rdencabezado

 

cía = Contemporary Flamenco Music

In support of the position that Paco de Lucia is ultimately the true and ultimate embodiment of contemporary flamenco music, I have selected three of the greatest guitar masters who preceded him—namely Ramon Montoya, Niño Ricardo and Sabicas—and I have carried out a general and harmonic analysis with respect to each of them.  This analysis will provide an objective perspective on flamenco music which preceded Paco de Lucia.  In addition, it will enable you better to see and to appreciate Paco de Lucia’s enormous contributions as well as the immense role he has played in the history of flamenco guitar as well as flamenco music itself.


Then I have, without prejudice, selected a single buleria video from YouTube of each of the best known guitar players of Paco de Lucia’s generation (i.e., Paco Cepero, Pepe Habichuela, Juan Martin and Manolo Sanlucar), the generation guitar players succeeding him (i.e., Vicente Amigo, Niño de Pura, Gerardo Nuñez and Tomatito) as well as the most well-known young, current guitar players of today (i.e., Niño Jero, Niño Josele, Diego del Morao and Antonio Rey).  I have then conducted a general and harmonic analysis of their work as well.


All of this analysis leads to the conclusion that none of the guitar players mentioned above (except for the three greatest guitar masters prior to Paco de Lucía’s era) have offered anything new or innovative in the field of flamenco guitar.  Indeed, some have merely taken what Paco de Lucía has done previously without necessarily even realizing they had done so and merely presuming they have introduced something new.  Others have simply taken for granted that the manner in which they play the guitar is the way that it has always been done.  In any event, the most important thing to recognize from this analysis is that, due to the lack of an academic approach (and perhaps on account of plain ignorance), Paco de Lucia’s contemporaries and successors may present themselves as innovators, iconoclastic composers and so forth when this is simply not true.  Indeed, this has become both an unfortunate as well as a critical situation which ultimately contributes to a lack of creativity in the entire realm of flamenco music.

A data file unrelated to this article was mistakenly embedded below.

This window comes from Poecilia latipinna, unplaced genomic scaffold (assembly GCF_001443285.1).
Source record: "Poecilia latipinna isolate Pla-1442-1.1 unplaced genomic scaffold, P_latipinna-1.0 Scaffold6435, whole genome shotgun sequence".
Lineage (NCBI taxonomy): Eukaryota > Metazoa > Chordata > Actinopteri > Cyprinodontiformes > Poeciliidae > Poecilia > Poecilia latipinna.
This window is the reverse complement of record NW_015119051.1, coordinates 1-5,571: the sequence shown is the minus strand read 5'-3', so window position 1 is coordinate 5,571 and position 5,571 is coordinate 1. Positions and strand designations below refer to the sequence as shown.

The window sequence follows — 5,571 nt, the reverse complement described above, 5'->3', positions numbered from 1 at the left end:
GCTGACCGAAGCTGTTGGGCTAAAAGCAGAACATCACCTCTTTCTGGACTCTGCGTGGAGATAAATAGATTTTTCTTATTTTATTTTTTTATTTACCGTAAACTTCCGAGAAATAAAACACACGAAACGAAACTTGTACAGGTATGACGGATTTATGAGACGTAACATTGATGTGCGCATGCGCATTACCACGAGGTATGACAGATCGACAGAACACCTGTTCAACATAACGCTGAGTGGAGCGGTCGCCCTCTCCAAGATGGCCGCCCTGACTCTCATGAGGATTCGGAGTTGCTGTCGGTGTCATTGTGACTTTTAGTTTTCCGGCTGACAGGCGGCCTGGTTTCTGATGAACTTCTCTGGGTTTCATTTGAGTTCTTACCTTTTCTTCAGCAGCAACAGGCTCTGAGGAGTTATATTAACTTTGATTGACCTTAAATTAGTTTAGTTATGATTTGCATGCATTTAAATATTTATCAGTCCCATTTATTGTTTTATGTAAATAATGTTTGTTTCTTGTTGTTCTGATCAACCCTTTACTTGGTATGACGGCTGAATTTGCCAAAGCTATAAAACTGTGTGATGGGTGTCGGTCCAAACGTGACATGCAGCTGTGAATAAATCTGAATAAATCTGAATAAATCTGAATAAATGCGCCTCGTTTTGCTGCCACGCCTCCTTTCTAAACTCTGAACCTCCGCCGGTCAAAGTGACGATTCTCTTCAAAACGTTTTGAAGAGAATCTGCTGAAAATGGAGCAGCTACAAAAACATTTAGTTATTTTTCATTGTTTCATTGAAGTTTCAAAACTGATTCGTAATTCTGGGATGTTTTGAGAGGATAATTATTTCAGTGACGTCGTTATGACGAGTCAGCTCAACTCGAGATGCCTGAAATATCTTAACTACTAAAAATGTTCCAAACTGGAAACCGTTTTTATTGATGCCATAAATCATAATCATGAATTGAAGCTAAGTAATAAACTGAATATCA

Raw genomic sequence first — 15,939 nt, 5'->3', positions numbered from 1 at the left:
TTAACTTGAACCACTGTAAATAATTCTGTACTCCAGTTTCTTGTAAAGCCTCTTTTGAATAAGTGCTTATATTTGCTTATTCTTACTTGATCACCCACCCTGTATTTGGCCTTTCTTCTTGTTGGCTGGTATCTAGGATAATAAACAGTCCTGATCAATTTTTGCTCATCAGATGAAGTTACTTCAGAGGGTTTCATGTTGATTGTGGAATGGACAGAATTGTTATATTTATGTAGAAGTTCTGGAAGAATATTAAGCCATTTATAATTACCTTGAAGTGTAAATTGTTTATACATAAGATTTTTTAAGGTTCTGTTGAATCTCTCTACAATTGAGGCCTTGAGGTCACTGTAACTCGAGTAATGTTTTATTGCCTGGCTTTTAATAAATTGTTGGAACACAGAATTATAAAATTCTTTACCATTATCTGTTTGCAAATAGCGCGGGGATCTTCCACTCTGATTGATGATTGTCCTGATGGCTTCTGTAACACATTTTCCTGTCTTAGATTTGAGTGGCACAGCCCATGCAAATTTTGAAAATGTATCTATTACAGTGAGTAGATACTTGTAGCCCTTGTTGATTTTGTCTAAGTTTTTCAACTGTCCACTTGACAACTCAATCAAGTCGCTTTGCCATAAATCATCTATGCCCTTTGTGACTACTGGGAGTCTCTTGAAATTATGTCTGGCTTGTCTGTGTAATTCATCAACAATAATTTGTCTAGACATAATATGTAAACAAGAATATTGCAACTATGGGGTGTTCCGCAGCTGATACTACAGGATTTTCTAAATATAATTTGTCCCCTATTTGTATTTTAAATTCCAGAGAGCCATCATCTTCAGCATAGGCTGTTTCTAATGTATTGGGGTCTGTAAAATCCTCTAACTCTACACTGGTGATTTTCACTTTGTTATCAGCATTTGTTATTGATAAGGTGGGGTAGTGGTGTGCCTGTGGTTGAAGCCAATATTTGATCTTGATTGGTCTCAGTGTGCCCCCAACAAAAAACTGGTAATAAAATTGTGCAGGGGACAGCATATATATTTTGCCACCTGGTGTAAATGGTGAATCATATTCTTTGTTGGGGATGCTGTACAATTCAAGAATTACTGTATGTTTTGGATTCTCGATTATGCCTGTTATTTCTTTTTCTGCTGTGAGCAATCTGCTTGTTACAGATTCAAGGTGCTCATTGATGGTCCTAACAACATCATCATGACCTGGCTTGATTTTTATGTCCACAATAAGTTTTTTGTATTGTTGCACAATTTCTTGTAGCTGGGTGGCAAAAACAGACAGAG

Here is my analysis:

 

Greatest flamenco guitar masters before Paco de Lucia


Ramon Montoya (1880-1949)


Analysing: Bulería recording around 1930

Harmonic Analysis

Key

Chords used

 

 

f#m (Capo: 4 por medio)

 

 

II7 (on min 0:41)

 

bIII

 

 

 

V7, Vm

 

bVI,

 

bVII

 

Auxiliary Dominants: none

 

Substitute Dominants: none

Comments: 1) Scales used are Minor Natural and Phrygian. 2) The degree Im is never played, it is omitted.

Rhythmic Analysis: Although at that time there was rhythmic reference (hand claps - palmas) while accompanying dance or singing, when playing alone, guitar players did not use hand claps to play over. So, in this recording there is no rhythmic reference.

Arrangement: Only guitar.

 

Niño Ricardo (1904-1972)


Analysing: Bulería

Harmonic Analysis

Key

Chords used

 

 

f#m (capo al 4 por medio)

 

 

 

 

 

 

 

 

V

 

bVI

 

bVII

 

Auxiliary Dominants: none

 

Substitute Dominants: none

 

Harmonic Analysis

0:17

Use of chord bVII and a melody using the Phrygian scale, including  as a  pass-through note, the interval 4+  (from the V)

 

 

Technique Analysis

Min

Technique  Resource

 

 

0:06

Use of the rasgueo ch A M I down over the degree V and tapping  with nail

0:33

We notice the parado. This technical resource is muting the strings with the finger 4 of left hand and it was very much used on those days, in present time, no more.

Arrangement: Guitar and singer

 

Sabicas (1912-1990)


Analysing: Bulerias 1967

Harmonic Analysis

Key

Chords used

 

 

em (Capo 2 por medio)

Im

 

II7

 

bIII7

 

 

 

V, V7, Vm

 

VIm, bVI7

 

bVII7,  bVII

 

Auxiliar Dominants: V/VI

 

Substitute Dominants: none

 

Harmonic Innovation:

0:18

There is an absence of auxiliary dominants except for the aux. dominant V/VI. Certainly it was an innovation the use of chromatic scales as a melody to describe the following chord progression: V7 to bIII7 (min 0:21).

0:51

The use of chains of  b3rds, never used before Sabicas, (from the bII of the V7), with slight descendant chromaticism, then briefly to bVI7 and then comes back to V7.

0:57

Change to key C ionic ( buleria de Cadiz). Observe  that the chord aux. dominant V/V is not used in the context of the minor key, namely fm.

1:10

Use of the aux. dominant V/VI, the goes to VIm. Certainly an innovation, for Ramon Montoya never did something like this, nor anyone else. This is one of the aspects that makes Sabicas innovative at his time.

 

Rhythmic Analysis: Although at that time there was rhythmic reference (hand claps - palmas) while accompanying dance or singing, when playing alone, guitar players did not used hand claps to play over. So, in this recording there is no rhythmic reference.

 

Rhythmic Innovation: None

Technique Analysis

Min

Technique  Resource

 

 

0:17

Tapping with nail A (Golpe de uña)

0:39

Rasgueo: A M I down, P up

0:43

Rasgueo: ch A M I down

0:51

Tapping with nail A (Golpe de uña)

 

 

Technique Innovation:

Min

Technique  Resource

 

 

1:51 to
1:56

The rasgueo A M I down, P up over different parts of the fretboard, that’s another innovation

 

 

Arrangement: Only guitar.

 

 

Part 3 top Part 5

 

 

 

© Ruben Diaz 2009 I Developed by ¡Viva España! Digital I Contact